I don’t think I can recall too many instances where I’ve transited and been allowed to remain on the aircraft (ok, there was this one time in Africa…). For example, when flying SIN-FRA-JFK or SIN-HKG-SFO you need to disembark. Perhaps that’s a US-specific safety measure, however, because we were instructed specifically to stay on the plane.
This created an interesting opportunity to observe firsthand how the ground crew turns around an aircraft. And let’s just say you’d really want to wipe the tray table yourself because it doesn’t get anything more than a token wipe. In fact, apart from trash removal and changing the head rest cover, I didn’t see an awful lot of actual cleaning for the seats.
While we waited on the ground a new crew joined us and distributed amenities kits and PJs for the long haul flight to Doha.
They also gave out bottles of Evian water, which fit into a compartment in the centre divider.
The PJs were good quality, comfortable and had Qatar branding on them. The Milelioness didn’t even realise they were PJs when I sent across a selfie, and remarked how they looked better than any other clothes I had in my wardrobe.
The amenities kit comes in male and female versions. I went for the male version, intending to get the yellow female one on the return trip. Inside there is facial mist, lip balm, moisturiser, an eye mask, earplugs and socks. The kit is BRICs branded and contains Monte Vibiano Vecchio products. These were launched fairly recently, as per Qatar’s PR.
I went for water and some nuts as my pre-departure drink on the ground.
We took off again without much fanfare for the 8 hour trip to Doha. After take off I explored the expanded menu:
A small prawn cake on a stick with sweet chili was served as the amuse bouche.
The meal proper started with creamy tomato basil soup. I really like the mixture of tomato and basil, so this was a hit with me.
Instead of the Arabic mezze, I went with the roast beef tenderloin. It was bland dry and awful.
I went with the mie goreng noodles for the main, but this isn’t the mie goreng we’re used to in Singapore. Instead of thick noodles, this version used thin ones. Four prawns were served with the dish, along with a few fancy cut carrots. It tasted passable to me, but I’ve never been all too impressed with QR’s catering.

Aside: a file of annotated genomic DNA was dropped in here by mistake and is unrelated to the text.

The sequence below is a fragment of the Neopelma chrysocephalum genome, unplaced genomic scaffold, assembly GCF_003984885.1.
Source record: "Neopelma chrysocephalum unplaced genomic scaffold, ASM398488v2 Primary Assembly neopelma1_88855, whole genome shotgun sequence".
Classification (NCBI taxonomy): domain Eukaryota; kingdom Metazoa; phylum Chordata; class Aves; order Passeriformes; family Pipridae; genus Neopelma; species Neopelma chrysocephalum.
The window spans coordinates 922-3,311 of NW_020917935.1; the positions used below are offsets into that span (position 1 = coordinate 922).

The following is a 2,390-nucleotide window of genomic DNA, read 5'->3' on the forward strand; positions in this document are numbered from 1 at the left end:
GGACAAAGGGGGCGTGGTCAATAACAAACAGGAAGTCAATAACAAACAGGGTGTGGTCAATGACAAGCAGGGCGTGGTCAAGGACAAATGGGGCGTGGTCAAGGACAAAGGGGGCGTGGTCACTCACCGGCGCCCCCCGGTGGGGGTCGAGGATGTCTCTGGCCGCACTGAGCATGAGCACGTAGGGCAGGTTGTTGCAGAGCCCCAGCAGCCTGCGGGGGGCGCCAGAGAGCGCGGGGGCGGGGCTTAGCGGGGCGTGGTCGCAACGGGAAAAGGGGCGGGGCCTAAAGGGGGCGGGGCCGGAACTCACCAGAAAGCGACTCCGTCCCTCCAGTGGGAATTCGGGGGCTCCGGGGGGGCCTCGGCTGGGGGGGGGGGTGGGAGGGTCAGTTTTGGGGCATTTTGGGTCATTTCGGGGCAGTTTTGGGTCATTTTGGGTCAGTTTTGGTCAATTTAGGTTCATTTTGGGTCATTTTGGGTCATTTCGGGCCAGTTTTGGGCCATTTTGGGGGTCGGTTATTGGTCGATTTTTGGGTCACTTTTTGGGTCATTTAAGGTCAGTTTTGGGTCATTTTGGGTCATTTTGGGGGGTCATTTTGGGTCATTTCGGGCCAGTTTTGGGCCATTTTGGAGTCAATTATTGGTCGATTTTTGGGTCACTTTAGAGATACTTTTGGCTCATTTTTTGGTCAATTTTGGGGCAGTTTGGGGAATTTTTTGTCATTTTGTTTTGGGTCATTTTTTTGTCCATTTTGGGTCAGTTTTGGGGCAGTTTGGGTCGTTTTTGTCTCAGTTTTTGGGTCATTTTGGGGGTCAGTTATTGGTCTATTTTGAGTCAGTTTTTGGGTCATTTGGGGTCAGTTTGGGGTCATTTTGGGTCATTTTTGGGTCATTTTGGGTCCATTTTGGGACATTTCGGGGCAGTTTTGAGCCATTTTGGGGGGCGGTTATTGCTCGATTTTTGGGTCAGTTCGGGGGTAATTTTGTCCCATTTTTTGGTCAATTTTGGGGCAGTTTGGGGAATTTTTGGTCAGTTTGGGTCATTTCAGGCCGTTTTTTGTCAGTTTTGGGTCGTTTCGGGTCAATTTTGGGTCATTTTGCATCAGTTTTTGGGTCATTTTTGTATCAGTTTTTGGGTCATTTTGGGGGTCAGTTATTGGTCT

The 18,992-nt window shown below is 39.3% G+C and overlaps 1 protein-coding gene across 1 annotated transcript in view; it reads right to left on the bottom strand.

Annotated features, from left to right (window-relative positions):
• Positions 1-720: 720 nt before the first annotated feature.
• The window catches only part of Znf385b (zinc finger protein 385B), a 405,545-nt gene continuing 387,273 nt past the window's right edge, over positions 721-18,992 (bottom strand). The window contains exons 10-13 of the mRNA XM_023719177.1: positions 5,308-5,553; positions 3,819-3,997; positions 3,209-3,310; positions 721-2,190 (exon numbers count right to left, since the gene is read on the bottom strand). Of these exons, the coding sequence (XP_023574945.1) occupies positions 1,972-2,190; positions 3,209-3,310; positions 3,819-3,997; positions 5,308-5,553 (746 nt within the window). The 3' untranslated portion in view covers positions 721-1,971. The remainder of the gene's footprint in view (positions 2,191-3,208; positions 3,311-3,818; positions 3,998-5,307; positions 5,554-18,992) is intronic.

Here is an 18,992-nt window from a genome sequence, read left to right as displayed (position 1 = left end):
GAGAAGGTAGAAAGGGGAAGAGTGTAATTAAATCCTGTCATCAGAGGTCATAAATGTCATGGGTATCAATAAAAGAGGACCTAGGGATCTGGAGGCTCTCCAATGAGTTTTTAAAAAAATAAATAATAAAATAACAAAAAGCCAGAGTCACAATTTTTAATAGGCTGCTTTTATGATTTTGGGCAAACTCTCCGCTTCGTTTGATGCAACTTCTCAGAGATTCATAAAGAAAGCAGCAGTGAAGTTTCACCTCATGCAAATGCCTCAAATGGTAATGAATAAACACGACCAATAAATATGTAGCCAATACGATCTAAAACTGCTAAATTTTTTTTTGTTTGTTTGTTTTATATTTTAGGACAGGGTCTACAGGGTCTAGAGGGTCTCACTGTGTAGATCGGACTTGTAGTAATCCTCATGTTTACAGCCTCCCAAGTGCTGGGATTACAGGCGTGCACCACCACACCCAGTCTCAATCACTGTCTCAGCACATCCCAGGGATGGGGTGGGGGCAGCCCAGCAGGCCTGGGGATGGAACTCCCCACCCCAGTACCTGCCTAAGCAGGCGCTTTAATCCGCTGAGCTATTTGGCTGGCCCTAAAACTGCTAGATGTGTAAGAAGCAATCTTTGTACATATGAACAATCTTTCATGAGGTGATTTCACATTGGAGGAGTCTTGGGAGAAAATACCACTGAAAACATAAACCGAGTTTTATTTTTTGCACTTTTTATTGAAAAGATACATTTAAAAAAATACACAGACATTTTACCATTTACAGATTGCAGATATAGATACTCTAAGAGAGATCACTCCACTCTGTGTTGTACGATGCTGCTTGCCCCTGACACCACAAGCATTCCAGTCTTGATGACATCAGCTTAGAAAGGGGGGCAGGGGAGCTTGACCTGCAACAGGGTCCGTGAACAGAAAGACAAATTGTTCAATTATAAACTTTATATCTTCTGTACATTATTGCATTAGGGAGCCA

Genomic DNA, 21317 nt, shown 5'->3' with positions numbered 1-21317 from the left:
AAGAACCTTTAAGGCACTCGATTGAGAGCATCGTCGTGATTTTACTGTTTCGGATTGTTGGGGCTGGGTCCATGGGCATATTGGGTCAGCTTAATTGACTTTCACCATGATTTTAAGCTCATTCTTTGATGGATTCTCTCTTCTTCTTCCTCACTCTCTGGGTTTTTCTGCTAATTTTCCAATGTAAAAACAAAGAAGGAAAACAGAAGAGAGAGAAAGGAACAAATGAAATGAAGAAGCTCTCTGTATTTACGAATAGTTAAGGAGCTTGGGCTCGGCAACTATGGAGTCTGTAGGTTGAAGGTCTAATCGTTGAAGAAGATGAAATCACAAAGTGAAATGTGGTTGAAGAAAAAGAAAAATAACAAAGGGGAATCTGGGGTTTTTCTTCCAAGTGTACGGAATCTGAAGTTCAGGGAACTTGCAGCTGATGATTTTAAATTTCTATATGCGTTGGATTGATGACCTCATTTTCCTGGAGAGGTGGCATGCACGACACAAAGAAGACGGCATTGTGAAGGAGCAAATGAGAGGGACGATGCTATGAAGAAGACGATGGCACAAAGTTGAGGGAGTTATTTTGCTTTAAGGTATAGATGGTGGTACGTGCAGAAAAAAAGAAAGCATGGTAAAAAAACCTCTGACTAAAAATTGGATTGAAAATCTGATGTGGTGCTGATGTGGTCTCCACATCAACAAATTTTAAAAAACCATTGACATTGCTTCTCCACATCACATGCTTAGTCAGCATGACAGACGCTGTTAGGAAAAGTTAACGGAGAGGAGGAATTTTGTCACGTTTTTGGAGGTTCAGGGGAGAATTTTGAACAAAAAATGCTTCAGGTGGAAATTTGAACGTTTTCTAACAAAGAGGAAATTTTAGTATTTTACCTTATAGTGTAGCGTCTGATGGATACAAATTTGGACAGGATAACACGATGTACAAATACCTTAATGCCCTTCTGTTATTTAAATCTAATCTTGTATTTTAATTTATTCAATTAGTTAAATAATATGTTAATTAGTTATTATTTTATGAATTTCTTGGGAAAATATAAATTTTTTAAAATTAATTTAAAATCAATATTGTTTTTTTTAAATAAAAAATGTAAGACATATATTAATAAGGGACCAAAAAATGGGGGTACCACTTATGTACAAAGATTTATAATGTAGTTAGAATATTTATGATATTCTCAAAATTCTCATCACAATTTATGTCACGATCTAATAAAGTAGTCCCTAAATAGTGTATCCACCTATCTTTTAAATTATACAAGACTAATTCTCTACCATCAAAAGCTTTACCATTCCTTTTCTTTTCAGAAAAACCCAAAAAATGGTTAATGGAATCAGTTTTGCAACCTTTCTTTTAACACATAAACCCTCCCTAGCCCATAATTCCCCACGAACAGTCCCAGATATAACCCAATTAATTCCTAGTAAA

For desert I went with the “gourmet ice cream” (I never did find out what brand they used), which was a mixture of chocolate and vanilla.
And after the meal was concluded the crew went through the cabin with small boxes of the Godiva chocolates that are made specially for Qatar.
I went to the bathroom to freshen up after the meal. The crew had stocked some toothbrush kits for the flight, and razors too.
I had a good laugh at the caption on the Rituals hand cream. I mean, yeah, you can’t slaughter your enemies if your hands don’t have just the right silky smooth texture now can you. They must have got Samurai tips from Tom Cruise.
I returned to my seat to nap. You can see that there is a privacy divider between seats, but it’s almost useless. It extends maybe 10-15 cm from the partition between the seats, and it’s purely psychological.
Qatar doesn’t provide any bedding on this flight, but the seat was comfortable enough for a couple hours of nap time. Before landing the crew served a refreshment meal. I went for the snapper with szechuan noodles, which wasn’t life changing. The noodles were soggy and drowned in sauce. Come to think of it, I’ve yet to have a Qatar meal that impresses me, as even my previous experiences were quite underwhelming.
We landed in Doha on time and, surprisingly, did not taxi to a remote gate (I’ve become so used to remote gates in the Middle East where airline growth has outstripped airport capacity).
If you look at Qatar’s current fleet, you’ll see that just under 60% of its aircraft are configured with 1-2-1 full flat seats. 40% (the 77L and 77Ws) have the 2-2-2 seating that this flight had.
The plan is that the 77W fleet will get retrofitted with the QSuites, and that retrofit cannot happen soon enough. 2-2-2 on long haul flights is simply not good enough for any airline that wants to compete with the best in the world. The current seat lacks privacy, storage space and doesn’t give off the vibe you’d expect from a premium airline.
Fortunately, on my connecting flight to Philly I’d get to experience Qatar’s A350, and that was a completely different story…